Roses and thorns 9/13/09

September 12, 2009 9:02:00 PM



  • A rose to Brenda Caradine and the host of volunteers who put together another extraordinary array of events celebrating the life of Columbus'' most famous native son, Tennessee Williams. This year''s festival offerings included house tours, movies, lectures, catered meals and even a Sunday sermon. A rose to Brook Hanemann for her efforts and role in the festival production of "Streetcar Named Desire." Let''s not forget a bouquet for festival headliner Olympia Dukakis, who performed Saturday evening and who spent two hours talking about her acting career with a group of MUW theater students Saturday afternoon. 




  • Roses to Columbus and Lowndes County emergency responders and those who helped honor our local heroes with free food and gift bags. First responders were invited to the Columbus Municipal Complex Friday for barbecue and a goody bag during the seventh annual Salute to Lowndes County''s Finest.


    We can''t praise our firemen, paramedics, police officers and other emergency responders enough for the heroic work they do. 


    Sponsors of Friday''s event also deserve a hearty pat on the back for honoring these local heroes and for helping to offer a character-building and crime preventative program to area children. 


    Mark Smith, CEO of The CPI Group, worked to bring the annual event to Columbus after being at Ground Zero in 2001, just after 9/11, as part of a special program where civilians got to go to the scene with the New York Police Department. 


    "It was just a life-changing experience," Smith said. "We came back and said, ''We want to do something for our guys locally." 


    The first Salute to Lowndes County''s Finest was held in 2002. 


    "Since then, it''s just gotten bigger and bigger," Smith said. 




  • A rose to volunteers who participated in United Way of Lowndes County''s Day to Care, Thursday.


    One hundred and sixty volunteers fanned out around the city at places such as the 4-H office, the YMCA''s Camp Henry Pratt, the Greater Columbus Learning Center, the Boys and Girls Club of Columbus, Recovery House to lend a hand and see where their donated dollars are used. 


    And after putting in a hard morning''s work, volunteers were welcomed to lunch at the Trotter Convention Center, where United Way Director Jan Ballard announced a campaign goal of $600,000. 


    Like most of us, non-profit agencies are feeling burdens of the down economy. But United Way still has managed to continue its efforts, reaching out to thousands through its programs.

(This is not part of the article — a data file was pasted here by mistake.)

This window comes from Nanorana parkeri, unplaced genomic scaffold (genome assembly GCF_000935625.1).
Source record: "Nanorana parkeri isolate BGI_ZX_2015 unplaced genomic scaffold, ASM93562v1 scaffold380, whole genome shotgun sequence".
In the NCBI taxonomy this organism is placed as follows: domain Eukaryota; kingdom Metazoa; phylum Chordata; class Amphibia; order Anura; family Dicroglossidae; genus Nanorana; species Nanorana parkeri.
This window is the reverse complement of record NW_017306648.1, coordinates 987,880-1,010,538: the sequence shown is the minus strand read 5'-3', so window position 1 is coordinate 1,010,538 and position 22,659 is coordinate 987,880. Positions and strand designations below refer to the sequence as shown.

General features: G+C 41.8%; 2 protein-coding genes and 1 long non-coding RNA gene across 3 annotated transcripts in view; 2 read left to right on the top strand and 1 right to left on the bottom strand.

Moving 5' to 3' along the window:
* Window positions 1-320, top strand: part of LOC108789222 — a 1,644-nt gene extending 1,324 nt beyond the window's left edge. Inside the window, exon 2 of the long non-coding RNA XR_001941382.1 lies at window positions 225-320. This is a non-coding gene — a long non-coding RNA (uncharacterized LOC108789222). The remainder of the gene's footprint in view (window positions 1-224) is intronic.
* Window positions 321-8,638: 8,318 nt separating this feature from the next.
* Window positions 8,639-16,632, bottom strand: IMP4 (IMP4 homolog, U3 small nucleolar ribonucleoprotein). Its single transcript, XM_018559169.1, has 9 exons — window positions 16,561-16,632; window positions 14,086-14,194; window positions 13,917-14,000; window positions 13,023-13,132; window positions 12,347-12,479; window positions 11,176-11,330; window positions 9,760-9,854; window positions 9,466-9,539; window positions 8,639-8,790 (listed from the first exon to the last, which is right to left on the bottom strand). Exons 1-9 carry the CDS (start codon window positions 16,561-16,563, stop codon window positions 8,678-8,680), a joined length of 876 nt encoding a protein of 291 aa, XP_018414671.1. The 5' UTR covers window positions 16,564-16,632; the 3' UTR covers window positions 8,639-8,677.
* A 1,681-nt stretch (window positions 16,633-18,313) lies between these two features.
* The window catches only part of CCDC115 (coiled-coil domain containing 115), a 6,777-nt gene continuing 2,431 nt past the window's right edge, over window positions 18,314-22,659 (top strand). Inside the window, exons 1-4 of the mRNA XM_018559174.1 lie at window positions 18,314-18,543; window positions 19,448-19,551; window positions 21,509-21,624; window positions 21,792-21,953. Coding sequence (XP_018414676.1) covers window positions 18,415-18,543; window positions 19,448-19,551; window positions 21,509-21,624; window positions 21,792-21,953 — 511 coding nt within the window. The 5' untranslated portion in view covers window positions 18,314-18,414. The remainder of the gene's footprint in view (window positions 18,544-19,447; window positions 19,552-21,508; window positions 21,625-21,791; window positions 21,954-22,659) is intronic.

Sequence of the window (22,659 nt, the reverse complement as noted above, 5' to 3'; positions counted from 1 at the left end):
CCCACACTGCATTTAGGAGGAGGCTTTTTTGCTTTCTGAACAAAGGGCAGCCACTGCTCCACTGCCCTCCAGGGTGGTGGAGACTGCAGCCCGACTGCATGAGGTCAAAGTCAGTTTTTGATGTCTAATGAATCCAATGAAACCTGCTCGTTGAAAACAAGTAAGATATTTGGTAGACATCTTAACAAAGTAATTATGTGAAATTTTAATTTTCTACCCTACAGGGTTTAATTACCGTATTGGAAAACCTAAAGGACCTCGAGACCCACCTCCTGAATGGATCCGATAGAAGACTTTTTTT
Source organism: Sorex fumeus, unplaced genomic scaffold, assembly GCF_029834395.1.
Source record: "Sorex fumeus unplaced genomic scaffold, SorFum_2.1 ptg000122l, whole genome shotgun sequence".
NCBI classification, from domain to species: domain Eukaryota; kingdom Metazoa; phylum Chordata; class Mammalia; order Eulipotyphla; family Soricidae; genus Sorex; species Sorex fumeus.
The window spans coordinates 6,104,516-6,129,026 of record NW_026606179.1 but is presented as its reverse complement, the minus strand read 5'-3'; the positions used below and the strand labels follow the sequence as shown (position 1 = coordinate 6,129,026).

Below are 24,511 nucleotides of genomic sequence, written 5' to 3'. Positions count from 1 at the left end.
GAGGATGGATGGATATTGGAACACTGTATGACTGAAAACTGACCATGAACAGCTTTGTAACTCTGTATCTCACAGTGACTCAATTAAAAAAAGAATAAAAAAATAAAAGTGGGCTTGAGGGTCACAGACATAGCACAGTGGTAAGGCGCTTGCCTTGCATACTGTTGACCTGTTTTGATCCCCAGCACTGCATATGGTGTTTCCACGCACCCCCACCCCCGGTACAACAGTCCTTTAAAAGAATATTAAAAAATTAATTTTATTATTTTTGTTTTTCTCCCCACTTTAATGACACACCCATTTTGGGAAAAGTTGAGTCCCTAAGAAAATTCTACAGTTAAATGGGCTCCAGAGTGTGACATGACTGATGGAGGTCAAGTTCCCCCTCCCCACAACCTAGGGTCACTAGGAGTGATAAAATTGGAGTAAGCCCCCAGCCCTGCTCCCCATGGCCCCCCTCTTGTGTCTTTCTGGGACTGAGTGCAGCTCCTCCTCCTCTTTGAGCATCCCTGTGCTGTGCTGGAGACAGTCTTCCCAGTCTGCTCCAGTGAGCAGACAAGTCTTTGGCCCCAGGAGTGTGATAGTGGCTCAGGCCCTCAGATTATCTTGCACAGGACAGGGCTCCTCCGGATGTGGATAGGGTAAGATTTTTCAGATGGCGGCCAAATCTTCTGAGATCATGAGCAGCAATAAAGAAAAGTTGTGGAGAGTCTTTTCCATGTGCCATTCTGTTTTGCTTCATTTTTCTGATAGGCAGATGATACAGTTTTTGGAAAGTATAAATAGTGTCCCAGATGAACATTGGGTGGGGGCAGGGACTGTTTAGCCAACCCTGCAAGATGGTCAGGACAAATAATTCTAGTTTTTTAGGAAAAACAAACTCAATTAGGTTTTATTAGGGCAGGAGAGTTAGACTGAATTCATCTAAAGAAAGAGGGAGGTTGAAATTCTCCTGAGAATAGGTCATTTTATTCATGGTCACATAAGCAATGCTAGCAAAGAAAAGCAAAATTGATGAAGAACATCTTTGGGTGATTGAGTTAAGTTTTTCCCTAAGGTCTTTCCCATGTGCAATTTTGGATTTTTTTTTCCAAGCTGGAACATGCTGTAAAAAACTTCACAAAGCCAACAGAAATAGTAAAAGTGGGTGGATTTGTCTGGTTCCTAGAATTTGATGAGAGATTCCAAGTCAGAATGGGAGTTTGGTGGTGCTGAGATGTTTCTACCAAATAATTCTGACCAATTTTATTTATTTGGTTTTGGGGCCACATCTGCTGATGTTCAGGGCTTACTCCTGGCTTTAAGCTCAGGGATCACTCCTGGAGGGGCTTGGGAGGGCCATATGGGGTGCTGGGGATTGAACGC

To learn more about United Way or how to help the agency achieve its 2010 goal, call 662-328-0943. 




  • A rose to Greg Jeffries, of Starkville, who won the Greater Starkville Development Partnership''s contest to create a new citywide logo. A rose also goes to Kristen Ley and Catherine Yerger, who came up with the Partnership''s new slogan, "Starkville: Where Progress Meets Tradition."


    Jeffries will combine his winning designs with the winning slogan and produce a final product in the coming months.  


    Jeffries included in his design some of the most recognizable structures in Starkville-- the county courthouse, Humphrey Coliseum and the steeple of a local church, to name a few.  






    Roses to Richard Ramsey and other organizers of last weekend''s Howlin'' Wolf Memorial Blues Festival and Prairie Arts Festival.

  • People pour into West Point by the hundreds for the annual weekend, which started Friday night with a tribute to Howlin'' Wolf. Blind Mississippi Morris and the Black Prairie Blues Kings, Big Joe Shelton, the Bill Abel Band and Mark Massey were among those who performed for the blues festival. 


    Saturday, as more people went to West Point -- or stayed close by overnight from the blues fest -- they were treated to food, entertainment and shopping at the arts festival. 




  • Roses to those who participated in last Saturday and Sunday''s Ride for Life event at the Columbus and Magnolia speedways.


    The American Cancer Society partnered with NeSmith Chevrolet Dirt Late-Model Series Racing to auction off rides in a special edition two-seat dirt track racer to raise money for cancer research and care. 


    "Ride For Life" visited the Columbus Speedway Saturday and the Magnolia Motor Speedway Sunday with rides auctioned off and 100 percent of the proceeds going to the American Cancer Society.